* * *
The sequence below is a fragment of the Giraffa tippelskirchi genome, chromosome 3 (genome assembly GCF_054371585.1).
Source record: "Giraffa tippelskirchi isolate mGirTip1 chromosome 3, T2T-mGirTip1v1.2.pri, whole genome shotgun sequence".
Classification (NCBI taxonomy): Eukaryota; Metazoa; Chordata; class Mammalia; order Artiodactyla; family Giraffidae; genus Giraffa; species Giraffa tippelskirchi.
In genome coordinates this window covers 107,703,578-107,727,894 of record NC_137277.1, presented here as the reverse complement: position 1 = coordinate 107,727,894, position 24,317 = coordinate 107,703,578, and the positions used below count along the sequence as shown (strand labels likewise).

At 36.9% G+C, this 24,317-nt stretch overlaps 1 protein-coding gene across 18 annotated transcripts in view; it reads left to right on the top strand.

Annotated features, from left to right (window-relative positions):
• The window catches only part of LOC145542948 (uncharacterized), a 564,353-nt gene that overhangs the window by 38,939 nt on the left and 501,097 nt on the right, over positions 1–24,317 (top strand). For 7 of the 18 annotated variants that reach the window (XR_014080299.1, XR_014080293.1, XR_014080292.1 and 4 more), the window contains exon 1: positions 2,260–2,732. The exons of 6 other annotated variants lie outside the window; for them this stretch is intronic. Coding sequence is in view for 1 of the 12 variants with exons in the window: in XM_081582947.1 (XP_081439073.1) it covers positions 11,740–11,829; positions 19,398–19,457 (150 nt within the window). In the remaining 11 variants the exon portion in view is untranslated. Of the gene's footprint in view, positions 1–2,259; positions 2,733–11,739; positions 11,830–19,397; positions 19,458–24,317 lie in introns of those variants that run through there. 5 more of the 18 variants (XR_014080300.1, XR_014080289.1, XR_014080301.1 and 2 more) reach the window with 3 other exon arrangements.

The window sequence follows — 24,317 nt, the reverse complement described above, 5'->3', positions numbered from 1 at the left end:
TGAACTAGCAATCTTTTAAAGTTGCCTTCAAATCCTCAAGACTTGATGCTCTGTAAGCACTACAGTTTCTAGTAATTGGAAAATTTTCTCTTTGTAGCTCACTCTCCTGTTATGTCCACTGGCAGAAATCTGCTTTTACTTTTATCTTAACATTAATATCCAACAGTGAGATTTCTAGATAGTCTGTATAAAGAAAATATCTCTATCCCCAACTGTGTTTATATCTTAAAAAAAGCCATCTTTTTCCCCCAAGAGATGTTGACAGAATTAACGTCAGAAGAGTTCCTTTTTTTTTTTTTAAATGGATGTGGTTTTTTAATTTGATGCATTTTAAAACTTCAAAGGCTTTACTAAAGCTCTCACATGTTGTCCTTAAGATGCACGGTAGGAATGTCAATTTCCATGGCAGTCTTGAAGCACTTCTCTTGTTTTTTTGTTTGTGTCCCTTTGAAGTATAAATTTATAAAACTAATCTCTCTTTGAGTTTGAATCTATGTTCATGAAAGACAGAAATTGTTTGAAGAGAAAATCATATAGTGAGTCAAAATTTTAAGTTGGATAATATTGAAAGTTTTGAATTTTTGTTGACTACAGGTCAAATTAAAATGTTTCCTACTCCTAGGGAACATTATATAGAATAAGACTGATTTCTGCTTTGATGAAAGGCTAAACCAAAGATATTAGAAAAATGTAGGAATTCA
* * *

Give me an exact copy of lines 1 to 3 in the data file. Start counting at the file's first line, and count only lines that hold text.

The sequence below is a fragment of the Giraffa tippelskirchi genome, chromosome 3 (genome assembly GCF_054371585.1).
Source record: "Giraffa tippelskirchi isolate mGirTip1 chromosome 3, T2T-mGirTip1v1.2.pri, whole genome shotgun sequence".
Classification (NCBI taxonomy): Eukaryota; Metazoa; Chordata; class Mammalia; order Artiodactyla; family Giraffidae; genus Giraffa; species Giraffa tippelskirchi.